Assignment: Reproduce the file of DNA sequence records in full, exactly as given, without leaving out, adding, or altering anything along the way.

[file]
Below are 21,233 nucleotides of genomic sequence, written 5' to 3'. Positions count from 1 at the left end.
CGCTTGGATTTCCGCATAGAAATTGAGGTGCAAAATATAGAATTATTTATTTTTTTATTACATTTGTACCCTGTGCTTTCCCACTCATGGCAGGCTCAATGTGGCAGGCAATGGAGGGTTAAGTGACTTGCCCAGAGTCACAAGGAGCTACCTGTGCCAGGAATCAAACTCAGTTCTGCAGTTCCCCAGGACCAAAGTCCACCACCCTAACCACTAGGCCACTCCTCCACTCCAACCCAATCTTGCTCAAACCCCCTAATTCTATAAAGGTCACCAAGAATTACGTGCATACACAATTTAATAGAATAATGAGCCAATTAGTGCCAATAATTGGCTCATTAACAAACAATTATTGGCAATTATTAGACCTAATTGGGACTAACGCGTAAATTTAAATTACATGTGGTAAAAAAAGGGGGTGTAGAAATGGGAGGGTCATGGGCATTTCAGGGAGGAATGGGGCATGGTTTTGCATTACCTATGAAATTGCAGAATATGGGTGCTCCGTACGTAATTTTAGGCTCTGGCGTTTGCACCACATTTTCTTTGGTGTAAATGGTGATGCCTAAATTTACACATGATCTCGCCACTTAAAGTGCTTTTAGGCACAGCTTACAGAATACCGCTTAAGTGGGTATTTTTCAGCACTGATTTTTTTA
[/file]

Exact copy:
Below are 21,233 nucleotides of genomic sequence, written 5' to 3'. Positions count from 1 at the left end.
CGCTTGGATTTCCGCATAGAAATTGAGGTGCAAAATATAGAATTATTTATTTTTTTATTACATTTGTACCCTGTGCTTTCCCACTCATGGCAGGCTCAATGTGGCAGGCAATGGAGGGTTAAGTGACTTGCCCAGAGTCACAAGGAGCTACCTGTGCCAGGAATCAAACTCAGTTCTGCAGTTCCCCAGGACCAAAGTCCACCACCCTAACCACTAGGCCACTCCTCCACTCCAACCCAATCTTGCTCAAACCCCCTAATTCTATAAAGGTCACCAAGAATTACGTGCATACACAATTTAATAGAATAATGAGCCAATTAGTGCCAATAATTGGCTCATTAACAAACAATTATTGGCAATTATTAGACCTAATTGGGACTAACGCGTAAATTTAAATTACATGTGGTAAAAAAAGGGGGTGTAGAAATGGGAGGGTCATGGGCATTTCAGGGAGGAATGGGGCATGGTTTTGCATTACCTATGAAATTGCAGAATATGGGTGCTCCGTACGTAATTTTAGGCTCTGGCGTTTGCACCACATTTTCTTTGGTGTAAATGGTGATGCCTAAATTTACACATGATCTCGCCACTTAAAGTGCTTTTAGGCACAGCTTACAGAATACCGCTTAAGTGGGTATTTTTCAGCACTGATTTTTTTA